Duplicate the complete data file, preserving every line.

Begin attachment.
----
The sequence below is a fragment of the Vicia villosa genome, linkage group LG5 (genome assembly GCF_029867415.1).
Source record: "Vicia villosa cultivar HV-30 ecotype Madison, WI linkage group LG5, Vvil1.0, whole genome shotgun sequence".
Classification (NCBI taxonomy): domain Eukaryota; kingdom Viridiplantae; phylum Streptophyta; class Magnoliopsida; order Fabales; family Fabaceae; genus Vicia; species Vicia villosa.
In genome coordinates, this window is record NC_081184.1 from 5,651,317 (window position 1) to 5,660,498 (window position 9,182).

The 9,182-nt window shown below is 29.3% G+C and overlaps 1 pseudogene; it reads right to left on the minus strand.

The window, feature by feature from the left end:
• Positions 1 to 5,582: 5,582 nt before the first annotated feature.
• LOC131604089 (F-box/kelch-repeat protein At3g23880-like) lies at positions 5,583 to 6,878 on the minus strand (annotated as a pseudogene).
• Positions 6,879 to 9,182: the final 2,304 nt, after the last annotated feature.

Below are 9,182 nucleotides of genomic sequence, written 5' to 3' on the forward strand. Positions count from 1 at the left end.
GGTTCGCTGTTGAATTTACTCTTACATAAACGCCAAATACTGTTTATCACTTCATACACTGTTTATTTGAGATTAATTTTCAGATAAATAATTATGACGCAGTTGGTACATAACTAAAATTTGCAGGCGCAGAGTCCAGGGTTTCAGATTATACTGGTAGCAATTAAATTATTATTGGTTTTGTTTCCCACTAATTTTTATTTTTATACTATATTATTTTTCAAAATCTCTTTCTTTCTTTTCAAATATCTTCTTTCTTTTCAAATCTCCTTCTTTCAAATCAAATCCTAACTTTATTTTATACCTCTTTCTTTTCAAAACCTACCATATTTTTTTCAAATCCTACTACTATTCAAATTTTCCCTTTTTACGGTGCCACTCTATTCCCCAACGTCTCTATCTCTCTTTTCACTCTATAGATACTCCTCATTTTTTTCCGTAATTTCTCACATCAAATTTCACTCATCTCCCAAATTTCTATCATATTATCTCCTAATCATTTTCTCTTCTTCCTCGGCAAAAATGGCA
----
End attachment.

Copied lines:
The sequence below is a fragment of the Vicia villosa genome, linkage group LG5 (genome assembly GCF_029867415.1).
Source record: "Vicia villosa cultivar HV-30 ecotype Madison, WI linkage group LG5, Vvil1.0, whole genome shotgun sequence".
Classification (NCBI taxonomy): domain Eukaryota; kingdom Viridiplantae; phylum Streptophyta; class Magnoliopsida; order Fabales; family Fabaceae; genus Vicia; species Vicia villosa.
In genome coordinates, this window is record NC_081184.1 from 5,651,317 (window position 1) to 5,660,498 (window position 9,182).

The 9,182-nt window shown below is 29.3% G+C and overlaps 1 pseudogene; it reads right to left on the minus strand.

The window, feature by feature from the left end:
• Positions 1 to 5,582: 5,582 nt before the first annotated feature.
• LOC131604089 (F-box/kelch-repeat protein At3g23880-like) lies at positions 5,583 to 6,878 on the minus strand (annotated as a pseudogene).
• Positions 6,879 to 9,182: the final 2,304 nt, after the last annotated feature.

Below are 9,182 nucleotides of genomic sequence, written 5' to 3' on the forward strand. Positions count from 1 at the left end.
GGTTCGCTGTTGAATTTACTCTTACATAAACGCCAAATACTGTTTATCACTTCATACACTGTTTATTTGAGATTAATTTTCAGATAAATAATTATGACGCAGTTGGTACATAACTAAAATTTGCAGGCGCAGAGTCCAGGGTTTCAGATTATACTGGTAGCAATTAAATTATTATTGGTTTTGTTTCCCACTAATTTTTATTTTTATACTATATTATTTTTCAAAATCTCTTTCTTTCTTTTCAAATATCTTCTTTCTTTTCAAATCTCCTTCTTTCAAATCAAATCCTAACTTTATTTTATACCTCTTTCTTTTCAAAACCTACCATATTTTTTTCAAATCCTACTACTATTCAAATTTTCCCTTTTTACGGTGCCACTCTATTCCCCAACGTCTCTATCTCTCTTTTCACTCTATAGATACTCCTCATTTTTTTCCGTAATTTCTCACATCAAATTTCACTCATCTCCCAAATTTCTATCATATTATCTCCTAATCATTTTCTCTTCTTCCTCGGCAAAAATGGCA